K-Dramas are famous all over the world for their unique perspective of showing simple yet intricate human connections. Whether it is romance, mental health, past trauma, social status, gender roles, or coming-of-age dramas, they have always heralded an unusual spot for portraying emotions.
The soaring interest of people from American and British dramas to K-Dramas has given an influential platform for not just Korean culture but Asian culture itself in the world of Television Series globally.
Another rare yet unique aspect of K-dramas is their portrayal of human conflicts. Nonetheless, they have been side-lined for too long and people have measured K-Dramas as “cheesy” romance especially suitable for young teenage girls.
As a K-Drama fan, we assure you that even romantic comedies are not as “cheesy” as they may appear. For instance, “Crash Landing On You” and “Guardian: The Lonely and Great God” could be quite funny and cheesy as well as devastating.
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To break that barrier and introduce you to the world of K-Dramas with their layered illustration of human emotions, here is a list of dramas that should be on your list to detach yourself from the stereotypes around them–
1. Goblin and Grim Reaper
—Conflict between Friends.
To begin the list with probably one of the most famous K-Dramas since its release, Goblin, and Grim Reaper in Guardian: The Lonely and Great God had the most problematic bond. It shows how a minor spark of jealousy can break the strongest bonds.
If someone were to tell you that you committed something absolutely barbaric in your previous life, most of us would not be able to accept it.
The series puts forward a profound lesson– Humans have the potential to lie on opposite ends of the moral spectrum.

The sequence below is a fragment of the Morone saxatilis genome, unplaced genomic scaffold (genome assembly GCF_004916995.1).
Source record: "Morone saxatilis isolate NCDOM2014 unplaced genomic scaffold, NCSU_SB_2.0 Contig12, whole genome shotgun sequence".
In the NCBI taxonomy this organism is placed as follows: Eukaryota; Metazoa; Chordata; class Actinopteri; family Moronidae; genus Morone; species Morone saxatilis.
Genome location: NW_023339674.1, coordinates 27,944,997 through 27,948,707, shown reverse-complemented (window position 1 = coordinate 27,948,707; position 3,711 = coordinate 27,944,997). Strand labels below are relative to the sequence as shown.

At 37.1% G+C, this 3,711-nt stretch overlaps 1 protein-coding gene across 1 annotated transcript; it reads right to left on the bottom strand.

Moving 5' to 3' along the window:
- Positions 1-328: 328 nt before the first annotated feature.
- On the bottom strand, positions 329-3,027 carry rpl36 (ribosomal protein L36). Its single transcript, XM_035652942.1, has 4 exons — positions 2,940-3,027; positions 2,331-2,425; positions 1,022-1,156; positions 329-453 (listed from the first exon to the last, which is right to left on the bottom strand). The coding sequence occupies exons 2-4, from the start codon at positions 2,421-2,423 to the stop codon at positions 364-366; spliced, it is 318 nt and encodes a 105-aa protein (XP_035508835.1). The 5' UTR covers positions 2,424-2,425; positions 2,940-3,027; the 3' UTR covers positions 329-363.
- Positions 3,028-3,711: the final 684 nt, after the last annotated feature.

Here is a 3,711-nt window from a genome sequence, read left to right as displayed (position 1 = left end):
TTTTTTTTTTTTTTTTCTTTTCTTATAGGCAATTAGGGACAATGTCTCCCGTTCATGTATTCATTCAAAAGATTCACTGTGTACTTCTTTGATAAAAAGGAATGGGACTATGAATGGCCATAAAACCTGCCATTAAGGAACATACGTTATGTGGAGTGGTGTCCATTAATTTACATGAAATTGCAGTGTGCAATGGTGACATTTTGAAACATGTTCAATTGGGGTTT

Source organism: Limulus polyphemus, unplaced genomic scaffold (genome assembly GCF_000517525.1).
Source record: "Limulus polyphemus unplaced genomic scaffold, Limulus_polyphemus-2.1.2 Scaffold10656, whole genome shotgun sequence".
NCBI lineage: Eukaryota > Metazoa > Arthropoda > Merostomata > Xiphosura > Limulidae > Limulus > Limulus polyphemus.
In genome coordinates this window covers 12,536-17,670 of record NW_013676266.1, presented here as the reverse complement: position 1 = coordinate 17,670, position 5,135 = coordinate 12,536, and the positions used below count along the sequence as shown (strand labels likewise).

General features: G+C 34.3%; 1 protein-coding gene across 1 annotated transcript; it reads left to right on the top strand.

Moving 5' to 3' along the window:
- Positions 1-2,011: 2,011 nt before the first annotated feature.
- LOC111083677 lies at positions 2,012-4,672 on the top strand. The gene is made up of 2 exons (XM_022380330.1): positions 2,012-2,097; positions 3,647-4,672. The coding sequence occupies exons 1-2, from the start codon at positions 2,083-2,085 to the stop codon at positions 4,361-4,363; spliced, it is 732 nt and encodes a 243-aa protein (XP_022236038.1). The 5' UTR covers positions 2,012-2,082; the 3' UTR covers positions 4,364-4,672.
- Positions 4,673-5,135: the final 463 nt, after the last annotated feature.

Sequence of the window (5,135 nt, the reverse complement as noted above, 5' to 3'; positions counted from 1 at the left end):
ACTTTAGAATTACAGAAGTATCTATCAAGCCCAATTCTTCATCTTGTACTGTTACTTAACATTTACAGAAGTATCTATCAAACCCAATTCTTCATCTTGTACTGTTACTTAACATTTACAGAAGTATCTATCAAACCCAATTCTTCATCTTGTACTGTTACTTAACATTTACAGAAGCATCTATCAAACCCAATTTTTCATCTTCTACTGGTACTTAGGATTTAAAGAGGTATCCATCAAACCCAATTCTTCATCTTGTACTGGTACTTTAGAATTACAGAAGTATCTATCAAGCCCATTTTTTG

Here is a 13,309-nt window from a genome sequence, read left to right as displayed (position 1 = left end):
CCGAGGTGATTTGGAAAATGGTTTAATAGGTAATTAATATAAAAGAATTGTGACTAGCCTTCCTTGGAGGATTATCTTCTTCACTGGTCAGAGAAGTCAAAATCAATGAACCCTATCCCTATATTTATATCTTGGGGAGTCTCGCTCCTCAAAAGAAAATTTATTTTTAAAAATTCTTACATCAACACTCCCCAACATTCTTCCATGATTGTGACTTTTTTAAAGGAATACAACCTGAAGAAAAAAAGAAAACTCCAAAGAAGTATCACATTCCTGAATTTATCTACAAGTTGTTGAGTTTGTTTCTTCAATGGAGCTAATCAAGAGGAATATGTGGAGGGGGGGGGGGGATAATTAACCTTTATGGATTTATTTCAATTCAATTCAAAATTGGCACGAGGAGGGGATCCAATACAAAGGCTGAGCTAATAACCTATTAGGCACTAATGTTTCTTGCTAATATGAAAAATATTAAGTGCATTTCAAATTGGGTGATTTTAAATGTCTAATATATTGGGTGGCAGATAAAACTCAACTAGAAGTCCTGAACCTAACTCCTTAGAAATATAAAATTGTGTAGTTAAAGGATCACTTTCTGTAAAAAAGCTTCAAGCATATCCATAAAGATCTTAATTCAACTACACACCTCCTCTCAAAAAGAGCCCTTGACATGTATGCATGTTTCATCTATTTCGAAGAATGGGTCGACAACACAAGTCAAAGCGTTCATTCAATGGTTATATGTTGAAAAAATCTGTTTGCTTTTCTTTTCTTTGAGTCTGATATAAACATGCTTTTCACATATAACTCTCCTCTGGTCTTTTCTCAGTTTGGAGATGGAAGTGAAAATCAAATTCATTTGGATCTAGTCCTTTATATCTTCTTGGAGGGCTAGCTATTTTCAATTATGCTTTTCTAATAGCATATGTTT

If Grim Reaper had the power to kill his own love and thousands of innocent people in his previous life, he also characterized that the same human can sacrifice his own happiness for atonement for his sins.
On the contrary, Goblin had a tough decision to make. He wanted to take his revenge and kill the Grim Reaper. However, the previous king was the same person who was his one and only friend until the truth came out. The love-hate relationship shared by the two was only vaguely visible yet present at all times.
2. Yeon and Rang
–Conflict between siblings/family.
Next on the list are the brothers from The Tale of Nine-Tailed, with his prolonged age came maturity and understanding, Yeon bothered Rang but to a degree where he was able to protect him.
Rang, on the other hand, reflected that he can even kill his brother or shove him to another world just because his love was not reciprocated.
Although Rang might appear to be the one at fault initially, Yeon had people around him, particularly his one true love– Rang only had Yeon.
After being abused by his mother and treated as an outcast at a young age, Rang was deprived of any love and warmth.
3. Chief Hong from Hometown Cha Cha Cha
–Conflict with oneself.
Chief Hong did not have conflicts with people around him, rather he was grieving in another hell. His conflicts were inside of him and in the midst of all the chores that kept him busy, he was still clinging to the guilt because it made him feel the pain.